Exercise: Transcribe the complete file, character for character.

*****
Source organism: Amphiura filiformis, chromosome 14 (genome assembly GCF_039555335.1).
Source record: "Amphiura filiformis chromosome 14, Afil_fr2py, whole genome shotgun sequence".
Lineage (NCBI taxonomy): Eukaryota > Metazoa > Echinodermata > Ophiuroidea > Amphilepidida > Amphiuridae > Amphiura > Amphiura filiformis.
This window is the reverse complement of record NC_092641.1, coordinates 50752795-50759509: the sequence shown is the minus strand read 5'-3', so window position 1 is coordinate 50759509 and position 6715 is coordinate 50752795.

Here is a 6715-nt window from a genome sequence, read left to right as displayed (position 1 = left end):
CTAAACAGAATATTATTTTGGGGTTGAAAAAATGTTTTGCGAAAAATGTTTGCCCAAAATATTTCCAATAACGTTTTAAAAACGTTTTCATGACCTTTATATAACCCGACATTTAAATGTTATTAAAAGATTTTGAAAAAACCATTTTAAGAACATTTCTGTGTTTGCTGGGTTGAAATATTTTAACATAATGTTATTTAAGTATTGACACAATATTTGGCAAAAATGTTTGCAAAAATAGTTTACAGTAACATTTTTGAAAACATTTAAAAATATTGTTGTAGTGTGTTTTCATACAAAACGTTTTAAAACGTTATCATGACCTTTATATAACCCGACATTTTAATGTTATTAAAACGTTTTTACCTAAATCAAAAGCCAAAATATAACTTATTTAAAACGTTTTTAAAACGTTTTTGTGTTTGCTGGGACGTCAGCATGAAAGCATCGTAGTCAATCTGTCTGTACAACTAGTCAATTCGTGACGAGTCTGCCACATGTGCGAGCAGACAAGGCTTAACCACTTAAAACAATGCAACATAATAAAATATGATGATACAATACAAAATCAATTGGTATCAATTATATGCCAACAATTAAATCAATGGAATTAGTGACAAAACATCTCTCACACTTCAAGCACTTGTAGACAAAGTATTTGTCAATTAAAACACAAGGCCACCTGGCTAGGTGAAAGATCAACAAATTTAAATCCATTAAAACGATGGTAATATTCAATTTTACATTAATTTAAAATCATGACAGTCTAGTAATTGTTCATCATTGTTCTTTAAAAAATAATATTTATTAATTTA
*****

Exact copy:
Source organism: Amphiura filiformis, chromosome 14 (genome assembly GCF_039555335.1).
Source record: "Amphiura filiformis chromosome 14, Afil_fr2py, whole genome shotgun sequence".
Lineage (NCBI taxonomy): Eukaryota > Metazoa > Echinodermata > Ophiuroidea > Amphilepidida > Amphiuridae > Amphiura > Amphiura filiformis.
This window is the reverse complement of record NC_092641.1, coordinates 50752795-50759509: the sequence shown is the minus strand read 5'-3', so window position 1 is coordinate 50759509 and position 6715 is coordinate 50752795.

Here is a 6715-nt window from a genome sequence, read left to right as displayed (position 1 = left end):
CTAAACAGAATATTATTTTGGGGTTGAAAAAATGTTTTGCGAAAAATGTTTGCCCAAAATATTTCCAATAACGTTTTAAAAACGTTTTCATGACCTTTATATAACCCGACATTTAAATGTTATTAAAAGATTTTGAAAAAACCATTTTAAGAACATTTCTGTGTTTGCTGGGTTGAAATATTTTAACATAATGTTATTTAAGTATTGACACAATATTTGGCAAAAATGTTTGCAAAAATAGTTTACAGTAACATTTTTGAAAACATTTAAAAATATTGTTGTAGTGTGTTTTCATACAAAACGTTTTAAAACGTTATCATGACCTTTATATAACCCGACATTTTAATGTTATTAAAACGTTTTTACCTAAATCAAAAGCCAAAATATAACTTATTTAAAACGTTTTTAAAACGTTTTTGTGTTTGCTGGGACGTCAGCATGAAAGCATCGTAGTCAATCTGTCTGTACAACTAGTCAATTCGTGACGAGTCTGCCACATGTGCGAGCAGACAAGGCTTAACCACTTAAAACAATGCAACATAATAAAATATGATGATACAATACAAAATCAATTGGTATCAATTATATGCCAACAATTAAATCAATGGAATTAGTGACAAAACATCTCTCACACTTCAAGCACTTGTAGACAAAGTATTTGTCAATTAAAACACAAGGCCACCTGGCTAGGTGAAAGATCAACAAATTTAAATCCATTAAAACGATGGTAATATTCAATTTTACATTAATTTAAAATCATGACAGTCTAGTAATTGTTCATCATTGTTCTTTAAAAAATAATATTTATTAATTTA